In all fairness, I didn't post it here, but he has written elsewhere that the divine commandment for the genocide of the Canaanites was a reflection of tribalism rather than the heart of God as revealed through Jesus. His blog had also been promoting a book that flat out says that those passages are too wicked to be truly from God. It may not be pure Marcionism but it seems to be of the same basic ilk.
            "I am not angered that the Moral Majority boys campaign against abortion. I am angry when the same men who say, "Save OUR children" bellow "Build more and bigger bombers." That's right! Blast the children in other nations into eternity, or limbless misery as they lay crippled from "OUR" bombers! This does not jell." - Leonard Ravenhill

            Comment


            • #7
              Originally posted by JohnnyP View Post
              I assume this post: is Pete Enns a Marcionite?. Where he says:



              A few points it seems he doesn't explain, at least in this article:

              1) Jews were in an expected state of bondage to Rome, not of conquest, likened to:



              2) The mission of Jesus as God but human during incarnation was in part to live under that bondage as a Jew relying on the Father for power, teaching other Jews to do the same. So of course this is a different portrayal of God, but not inconsistent since God the Son is on a special mission here.

              3) After his mission is complete, God can be a punishing one, one needn't even go to Revelation to see that he condemns Jerusalem and casts evildoers into the fire.

              So I also don't get what he means by saying God is portrayed in even conflicting ways; to me it's all consistent, God is both peaceful/merciful and violent/punishing in both Testaments, depending on the situation.
              Thanks for linking; for some reason I didn't realize I had forgotten to do so in the OP. In a comment, he did mention that his next post will address the passages alluded to in your third point. I fear this may end up becoming a rehash of the old pacifism vs. just war theory debates, but I'm curious what he does have to say. Your second point is certainly valid as well insofar as his human experience was not reflective of all cultures and political situations.
              "I am not angered that the Moral Majority boys campaign against abortion. I am angry when the same men who say, "Save OUR children" bellow "Build more and bigger bombers." That's right! Blast the children in other nations into eternity, or limbless misery as they lay crippled from "OUR" bombers! This does not jell." - Leonard Ravenhill

              Comment


              • #8
                Originally posted by KingsGambit View Post
                In general, it seems to me that Marcionite ideas have been popping up more and more lately among some Christian crowds - some Christian professors have become simply dismissive of the standard apologetic defenses of violence in the OT. Maybe they can't find a way to reconcile it with Jesus's teachings, but I suggest they are simply refusing to think beyond their own personal views, which we can't do when it comes to theology.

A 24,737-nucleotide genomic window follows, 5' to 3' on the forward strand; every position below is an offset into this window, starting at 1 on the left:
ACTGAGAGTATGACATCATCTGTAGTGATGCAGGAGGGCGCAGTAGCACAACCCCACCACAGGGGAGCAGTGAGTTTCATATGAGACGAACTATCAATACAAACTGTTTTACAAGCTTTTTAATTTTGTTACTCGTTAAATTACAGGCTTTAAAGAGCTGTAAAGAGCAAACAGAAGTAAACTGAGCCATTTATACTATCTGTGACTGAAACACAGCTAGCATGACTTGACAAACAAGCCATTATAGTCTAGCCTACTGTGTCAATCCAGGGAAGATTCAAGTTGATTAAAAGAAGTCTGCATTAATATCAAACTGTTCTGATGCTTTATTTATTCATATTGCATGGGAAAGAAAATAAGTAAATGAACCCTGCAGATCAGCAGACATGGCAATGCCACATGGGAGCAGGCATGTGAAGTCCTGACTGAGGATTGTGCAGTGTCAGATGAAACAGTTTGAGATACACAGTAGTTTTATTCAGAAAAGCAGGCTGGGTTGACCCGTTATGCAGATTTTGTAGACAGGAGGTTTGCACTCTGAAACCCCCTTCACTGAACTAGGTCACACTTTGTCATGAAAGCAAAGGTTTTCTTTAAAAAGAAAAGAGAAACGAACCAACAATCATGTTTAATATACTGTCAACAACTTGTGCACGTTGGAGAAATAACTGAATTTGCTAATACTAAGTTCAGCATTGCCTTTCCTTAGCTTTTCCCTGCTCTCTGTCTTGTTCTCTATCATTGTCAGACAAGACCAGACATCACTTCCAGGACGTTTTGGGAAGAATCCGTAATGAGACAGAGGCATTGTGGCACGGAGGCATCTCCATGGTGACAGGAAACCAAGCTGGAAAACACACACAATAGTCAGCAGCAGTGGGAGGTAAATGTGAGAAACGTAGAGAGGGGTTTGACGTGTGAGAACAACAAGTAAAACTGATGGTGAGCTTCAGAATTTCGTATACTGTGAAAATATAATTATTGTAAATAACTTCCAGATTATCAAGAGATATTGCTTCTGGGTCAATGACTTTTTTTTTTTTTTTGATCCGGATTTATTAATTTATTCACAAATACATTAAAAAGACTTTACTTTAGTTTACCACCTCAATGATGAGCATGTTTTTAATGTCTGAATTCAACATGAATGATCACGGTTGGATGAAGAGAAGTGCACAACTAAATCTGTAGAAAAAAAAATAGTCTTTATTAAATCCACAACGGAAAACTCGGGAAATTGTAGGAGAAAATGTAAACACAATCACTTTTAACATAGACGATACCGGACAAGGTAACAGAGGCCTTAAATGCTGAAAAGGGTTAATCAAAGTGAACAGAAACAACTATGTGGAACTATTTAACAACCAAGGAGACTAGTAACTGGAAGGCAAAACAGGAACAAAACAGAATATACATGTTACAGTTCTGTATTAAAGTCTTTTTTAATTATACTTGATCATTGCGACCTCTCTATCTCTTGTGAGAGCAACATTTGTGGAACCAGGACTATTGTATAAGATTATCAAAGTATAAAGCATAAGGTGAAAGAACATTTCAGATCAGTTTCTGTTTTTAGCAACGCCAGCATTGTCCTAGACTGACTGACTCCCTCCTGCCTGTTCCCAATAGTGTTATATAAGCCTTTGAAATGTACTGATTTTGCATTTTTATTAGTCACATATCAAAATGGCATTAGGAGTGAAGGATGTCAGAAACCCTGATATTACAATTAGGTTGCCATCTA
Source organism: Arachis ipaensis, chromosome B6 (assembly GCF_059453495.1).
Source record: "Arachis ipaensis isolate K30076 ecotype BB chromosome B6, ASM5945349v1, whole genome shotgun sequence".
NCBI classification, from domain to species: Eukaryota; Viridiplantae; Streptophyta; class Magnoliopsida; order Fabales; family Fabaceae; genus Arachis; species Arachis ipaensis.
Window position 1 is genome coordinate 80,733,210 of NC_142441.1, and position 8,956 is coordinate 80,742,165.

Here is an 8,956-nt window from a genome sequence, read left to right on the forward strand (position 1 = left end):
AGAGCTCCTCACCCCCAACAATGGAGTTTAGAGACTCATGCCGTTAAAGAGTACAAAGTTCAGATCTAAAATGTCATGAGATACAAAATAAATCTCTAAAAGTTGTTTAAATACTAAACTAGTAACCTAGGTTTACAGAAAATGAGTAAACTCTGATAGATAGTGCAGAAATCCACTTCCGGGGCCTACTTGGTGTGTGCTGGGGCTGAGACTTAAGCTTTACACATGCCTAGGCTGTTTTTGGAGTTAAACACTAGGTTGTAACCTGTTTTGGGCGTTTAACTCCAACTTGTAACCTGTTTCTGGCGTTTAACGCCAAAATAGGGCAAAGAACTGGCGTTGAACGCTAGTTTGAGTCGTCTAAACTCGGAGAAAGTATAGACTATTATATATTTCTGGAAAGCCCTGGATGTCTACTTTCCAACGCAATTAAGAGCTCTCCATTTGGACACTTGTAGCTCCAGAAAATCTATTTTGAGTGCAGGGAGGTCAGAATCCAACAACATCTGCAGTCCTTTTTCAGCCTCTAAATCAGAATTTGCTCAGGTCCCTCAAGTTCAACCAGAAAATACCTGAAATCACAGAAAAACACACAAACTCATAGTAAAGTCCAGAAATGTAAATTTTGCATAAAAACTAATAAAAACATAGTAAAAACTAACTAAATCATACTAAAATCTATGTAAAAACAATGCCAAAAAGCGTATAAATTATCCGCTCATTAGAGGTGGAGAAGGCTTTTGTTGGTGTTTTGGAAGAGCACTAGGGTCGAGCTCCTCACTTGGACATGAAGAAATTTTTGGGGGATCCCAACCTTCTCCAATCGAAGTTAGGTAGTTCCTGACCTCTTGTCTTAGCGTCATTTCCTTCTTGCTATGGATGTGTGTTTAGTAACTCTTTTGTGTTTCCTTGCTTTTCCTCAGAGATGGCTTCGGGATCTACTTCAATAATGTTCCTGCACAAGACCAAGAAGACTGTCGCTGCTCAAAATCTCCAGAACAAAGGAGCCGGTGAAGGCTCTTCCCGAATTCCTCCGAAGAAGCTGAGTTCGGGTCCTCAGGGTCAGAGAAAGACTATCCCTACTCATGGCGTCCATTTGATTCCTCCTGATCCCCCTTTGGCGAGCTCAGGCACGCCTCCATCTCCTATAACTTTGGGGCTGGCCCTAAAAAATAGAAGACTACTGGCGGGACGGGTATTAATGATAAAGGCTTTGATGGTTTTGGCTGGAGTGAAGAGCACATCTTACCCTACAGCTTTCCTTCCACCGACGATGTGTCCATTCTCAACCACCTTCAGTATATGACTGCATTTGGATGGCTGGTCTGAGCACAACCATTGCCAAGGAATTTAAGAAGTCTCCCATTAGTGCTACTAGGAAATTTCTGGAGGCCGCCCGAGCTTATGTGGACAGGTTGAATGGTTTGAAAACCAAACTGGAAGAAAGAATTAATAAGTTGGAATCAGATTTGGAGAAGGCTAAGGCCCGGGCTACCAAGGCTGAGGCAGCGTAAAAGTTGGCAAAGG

They would have much less trouble if they consider the fact that Jesus was portrayed as a prophet of the OT God who prophesied judgment on Jerusalem, and this judgment was worse than that meted out on any Cannanite tribes.

                Comment


                • #9
                  Peter is clearly not a Marcionite - he doesn't even sound like one.

                  There's a perceived conflict that many people identify: The conflict between a loving God who wants peace, and the actions of Yahweh in the Old Testament in the conquest narratives. Different people have offered different suggestions. Paul Copan and Matthew Flannagan, for example, argue that actually the conquest narratives are widely misunderstood, and they employ hyperbole.

                  Marcion's solution was radical: There are two different divine beings: One revealed in the Old Testament, and one revealed in Jesus.

                  Peter Enns' suggestion is definitely not that of Marcion. Of course he doesn't think there are two Gods. He thinks - so it seems - that God is portrayed one way in the Old Testament and another in the new Testament, in particular in terms of what God requires of his people. For example, "The Old Testament rhetoric of God sanctioned (or at least God tolerated) plundering of towns and taking captive children and virgin women is, I would dare to suggest, an area of profound discontinuity."

                  I think he's right that there is a very strong discontinuity here. Can anyone really think that God calls the church to invade the land of other nations and take its booty?

                  Elsewhere he has made the claim that the Old Testament conquest narratives were never meant to be accepted as history. Now, he may be right and he may be wrong. But come on, Marcionitism? No, it's not. At worst, he is saying that Old Testament Israel thought that God commanded things that he didn't (but he doesn't quite seem to be saying that, according to the last link).